Many students harassed Meredith during his two semesters on campus. Though the majority of students accepted Meredith's presence, according to first person accounts chronicled in Nadine Cohodas's book The Band Played Dixie, students living in Meredith's dorm bounced basketballs on the floor just above his room through all hours of the night. When Meredith walked into the cafeteria for meals, the students eating would all turn their backs. If Meredith sat at a table with other students, all of whom were white, the students would immediately get up and go to another table.
Wednesday, February 17, 2010
Tuesday, February 16, 2010
The first black sorority was formed on the campus of Howard University. The brainchild of Ethel Hedgeman, Hedgeman approached eight other women in the Liberal Arts School and soon Alpha Kappa Alpha was established as a Greek-letter organization in 1908. Founding members included Ethel Hedgeman Lyle, Beulah E. & Lillie Burke, Margaret Flagg Holmes, Marjorie Hill, Lucy Diggs Slowe, Marie Woolfolk Taylor, Anna Easter Brown, and Lavinia Norman. Initially seen as a source for enhancing the social and academic life of its members, it soon expanded its horizons to include enhancing the lives of those in the community. It was the second Greek-letter group established on campus, the first being Alpha Phi Alpha Fraternity.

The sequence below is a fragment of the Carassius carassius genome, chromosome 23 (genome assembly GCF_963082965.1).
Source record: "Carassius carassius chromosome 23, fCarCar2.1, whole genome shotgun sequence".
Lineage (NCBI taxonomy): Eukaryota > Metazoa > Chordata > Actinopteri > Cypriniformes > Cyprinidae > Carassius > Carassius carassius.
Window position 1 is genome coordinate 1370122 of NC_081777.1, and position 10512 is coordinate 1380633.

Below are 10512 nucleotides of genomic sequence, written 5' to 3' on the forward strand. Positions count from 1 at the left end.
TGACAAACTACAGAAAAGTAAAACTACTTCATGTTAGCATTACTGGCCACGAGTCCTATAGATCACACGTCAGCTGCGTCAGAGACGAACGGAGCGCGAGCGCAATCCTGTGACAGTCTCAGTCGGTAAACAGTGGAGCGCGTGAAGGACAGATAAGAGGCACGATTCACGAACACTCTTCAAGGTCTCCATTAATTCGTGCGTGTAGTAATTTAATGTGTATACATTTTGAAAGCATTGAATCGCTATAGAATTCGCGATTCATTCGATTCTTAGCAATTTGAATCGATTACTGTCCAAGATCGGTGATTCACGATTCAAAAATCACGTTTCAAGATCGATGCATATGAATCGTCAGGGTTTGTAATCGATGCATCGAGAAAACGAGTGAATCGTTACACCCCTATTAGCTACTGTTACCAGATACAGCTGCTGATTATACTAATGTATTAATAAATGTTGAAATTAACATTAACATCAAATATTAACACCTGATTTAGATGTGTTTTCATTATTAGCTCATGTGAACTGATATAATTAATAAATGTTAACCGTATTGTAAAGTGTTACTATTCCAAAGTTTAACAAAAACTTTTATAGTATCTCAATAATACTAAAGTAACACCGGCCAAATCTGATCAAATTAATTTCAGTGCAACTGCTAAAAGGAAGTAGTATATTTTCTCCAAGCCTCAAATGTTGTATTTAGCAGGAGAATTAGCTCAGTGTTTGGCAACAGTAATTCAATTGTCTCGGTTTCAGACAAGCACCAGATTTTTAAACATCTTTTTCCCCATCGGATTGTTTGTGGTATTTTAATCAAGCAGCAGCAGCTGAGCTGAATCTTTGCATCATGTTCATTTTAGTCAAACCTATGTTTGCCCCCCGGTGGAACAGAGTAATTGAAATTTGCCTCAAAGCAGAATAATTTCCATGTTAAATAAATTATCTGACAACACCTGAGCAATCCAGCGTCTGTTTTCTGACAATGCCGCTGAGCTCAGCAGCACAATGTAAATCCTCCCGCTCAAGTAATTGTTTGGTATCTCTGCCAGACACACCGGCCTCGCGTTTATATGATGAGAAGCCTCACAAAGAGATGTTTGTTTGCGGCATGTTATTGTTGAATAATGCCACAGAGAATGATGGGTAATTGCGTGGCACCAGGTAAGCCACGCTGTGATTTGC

In 1912, the undergraduate group embarked upon a plan to take the sorority in a different direction and decided to change the name as well as the symbols associated with it. One graduate member, Nellie Quander, opposed the change. She rallied the graduates together all of whom remained firm in their commitment to Alpha Kappa Alpha (AKA). The AKA's were the first to incorporate in 1913, and since, the organization has evolved into an affiliation of college educated women committed to academic excellence, ethics, mentoring and public service. Today, the sorority has an impressive membership of more than 170,000 women in the United States, the Caribbean, Europe, and Africa